Turning bad into good

Most businesses don't have 100% customer satisfaction. Even if your service is fantastically good, there will always be people who didn't use the product as it was supposed to be used, or who weren't really the target market anyway.

If, by some amazing chance, you did have 100% customer satisfaction then this claim just isn't all that believable anyway. Reading user-generated content where everything is 100% rosy just reads like spam, or affiliates promoting a product they have never used.

This post is about using that negative feedback to make yourself look better.

Which is more credible?

  • A product that everybody loves to bits, best thing ever? or,
  • A product which most people really like, and any concerns were promptly addressed by the business owner?

This concept came to my attention a while back when I added a blog module to a website for a client. By default, comments were turned on. Unfortunately, the first comment on the blog was negative, and the client was thoroughly unimpressed at this negativity on his own site.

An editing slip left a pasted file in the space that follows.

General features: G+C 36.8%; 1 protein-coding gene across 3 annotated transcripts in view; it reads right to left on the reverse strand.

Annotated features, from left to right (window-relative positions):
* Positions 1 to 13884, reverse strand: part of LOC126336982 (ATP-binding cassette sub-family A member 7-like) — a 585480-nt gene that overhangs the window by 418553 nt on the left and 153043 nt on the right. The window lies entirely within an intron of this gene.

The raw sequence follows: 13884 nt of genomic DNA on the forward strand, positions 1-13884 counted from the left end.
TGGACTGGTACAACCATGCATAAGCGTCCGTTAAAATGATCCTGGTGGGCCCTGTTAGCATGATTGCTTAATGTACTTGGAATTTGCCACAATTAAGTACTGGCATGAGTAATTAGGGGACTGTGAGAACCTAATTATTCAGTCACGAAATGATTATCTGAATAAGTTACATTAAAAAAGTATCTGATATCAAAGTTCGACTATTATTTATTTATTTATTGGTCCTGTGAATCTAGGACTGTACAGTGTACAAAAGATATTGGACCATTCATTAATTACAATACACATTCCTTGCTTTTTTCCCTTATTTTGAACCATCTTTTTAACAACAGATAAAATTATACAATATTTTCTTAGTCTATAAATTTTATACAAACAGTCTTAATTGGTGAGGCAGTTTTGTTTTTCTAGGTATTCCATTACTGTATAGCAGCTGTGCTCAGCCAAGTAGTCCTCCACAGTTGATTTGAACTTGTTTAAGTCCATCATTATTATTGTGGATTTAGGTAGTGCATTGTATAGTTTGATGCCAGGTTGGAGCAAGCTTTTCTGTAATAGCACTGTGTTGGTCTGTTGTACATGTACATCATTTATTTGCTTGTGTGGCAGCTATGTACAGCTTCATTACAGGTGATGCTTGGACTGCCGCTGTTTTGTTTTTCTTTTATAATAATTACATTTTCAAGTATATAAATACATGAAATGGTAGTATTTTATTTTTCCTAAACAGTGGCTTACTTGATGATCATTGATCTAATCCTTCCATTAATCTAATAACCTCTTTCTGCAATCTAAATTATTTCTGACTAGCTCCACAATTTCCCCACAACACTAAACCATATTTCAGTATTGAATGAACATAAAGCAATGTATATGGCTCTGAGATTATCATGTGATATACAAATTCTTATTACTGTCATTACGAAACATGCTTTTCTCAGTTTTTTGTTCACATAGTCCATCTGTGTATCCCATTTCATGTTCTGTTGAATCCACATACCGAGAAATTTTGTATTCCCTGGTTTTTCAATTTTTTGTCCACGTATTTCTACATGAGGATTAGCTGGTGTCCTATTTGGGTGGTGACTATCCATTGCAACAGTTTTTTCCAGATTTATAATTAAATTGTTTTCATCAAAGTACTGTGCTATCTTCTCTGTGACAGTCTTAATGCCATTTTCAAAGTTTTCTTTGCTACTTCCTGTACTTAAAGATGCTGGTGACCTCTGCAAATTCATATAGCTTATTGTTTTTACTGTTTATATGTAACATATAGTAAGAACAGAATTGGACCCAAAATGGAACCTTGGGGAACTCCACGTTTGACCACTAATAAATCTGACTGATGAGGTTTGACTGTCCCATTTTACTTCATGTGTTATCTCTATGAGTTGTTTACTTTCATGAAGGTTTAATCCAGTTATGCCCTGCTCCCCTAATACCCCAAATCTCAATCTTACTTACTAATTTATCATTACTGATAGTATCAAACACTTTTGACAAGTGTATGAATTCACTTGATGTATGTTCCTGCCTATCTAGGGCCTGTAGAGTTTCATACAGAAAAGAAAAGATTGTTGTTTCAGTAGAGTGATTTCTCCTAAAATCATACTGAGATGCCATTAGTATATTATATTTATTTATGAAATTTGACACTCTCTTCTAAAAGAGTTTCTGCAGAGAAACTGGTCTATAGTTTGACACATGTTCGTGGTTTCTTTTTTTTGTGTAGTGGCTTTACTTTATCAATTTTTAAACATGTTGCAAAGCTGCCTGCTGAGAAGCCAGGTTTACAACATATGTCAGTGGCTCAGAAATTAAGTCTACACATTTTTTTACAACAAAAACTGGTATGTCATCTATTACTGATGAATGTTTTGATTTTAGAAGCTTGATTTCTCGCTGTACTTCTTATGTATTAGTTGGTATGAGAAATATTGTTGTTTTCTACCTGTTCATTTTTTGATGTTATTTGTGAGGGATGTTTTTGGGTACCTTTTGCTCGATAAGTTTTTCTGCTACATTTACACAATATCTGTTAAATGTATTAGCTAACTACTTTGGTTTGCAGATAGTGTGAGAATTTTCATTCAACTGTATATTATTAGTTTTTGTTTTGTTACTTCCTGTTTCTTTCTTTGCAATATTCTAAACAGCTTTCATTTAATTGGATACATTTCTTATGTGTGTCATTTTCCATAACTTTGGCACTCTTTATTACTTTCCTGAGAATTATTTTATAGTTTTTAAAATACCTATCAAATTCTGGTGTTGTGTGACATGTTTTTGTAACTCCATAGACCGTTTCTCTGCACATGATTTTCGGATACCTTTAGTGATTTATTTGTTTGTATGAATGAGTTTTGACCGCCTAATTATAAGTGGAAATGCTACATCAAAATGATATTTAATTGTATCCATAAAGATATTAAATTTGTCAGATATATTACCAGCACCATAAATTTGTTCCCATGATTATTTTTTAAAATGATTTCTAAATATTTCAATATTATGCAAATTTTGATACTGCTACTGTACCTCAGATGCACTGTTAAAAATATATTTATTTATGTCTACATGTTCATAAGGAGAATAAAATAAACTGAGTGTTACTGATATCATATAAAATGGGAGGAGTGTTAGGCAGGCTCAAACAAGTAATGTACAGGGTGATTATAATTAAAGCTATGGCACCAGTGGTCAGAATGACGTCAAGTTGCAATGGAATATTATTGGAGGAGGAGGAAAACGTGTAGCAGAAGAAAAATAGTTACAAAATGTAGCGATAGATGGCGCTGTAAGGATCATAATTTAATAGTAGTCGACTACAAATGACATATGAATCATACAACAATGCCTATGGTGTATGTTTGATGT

He deleted the comment, and we disabled the comment module.

I have 2 problems with this:
  • Whoever wrote the comment with the criticism will be unimpressed at being censored.
  • This is a lost opportunity - a chance to prove in public that you deal with complaints quickly and efficiently, resulting in a happy customer.

Turnaround quick

A good review / comment adds value to a site / brand, sure. But a bad review / comment that is subsequently turned into a good one adds far more value, and offers great believability.

Rather than trying to hide the negative comments, look a ways to fix the problem and make the same customer say something nice.

If all your customers hate you, then maybe rethink adding a forum or blog onto the site.
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Tags: blog commentscustomers"blog comments"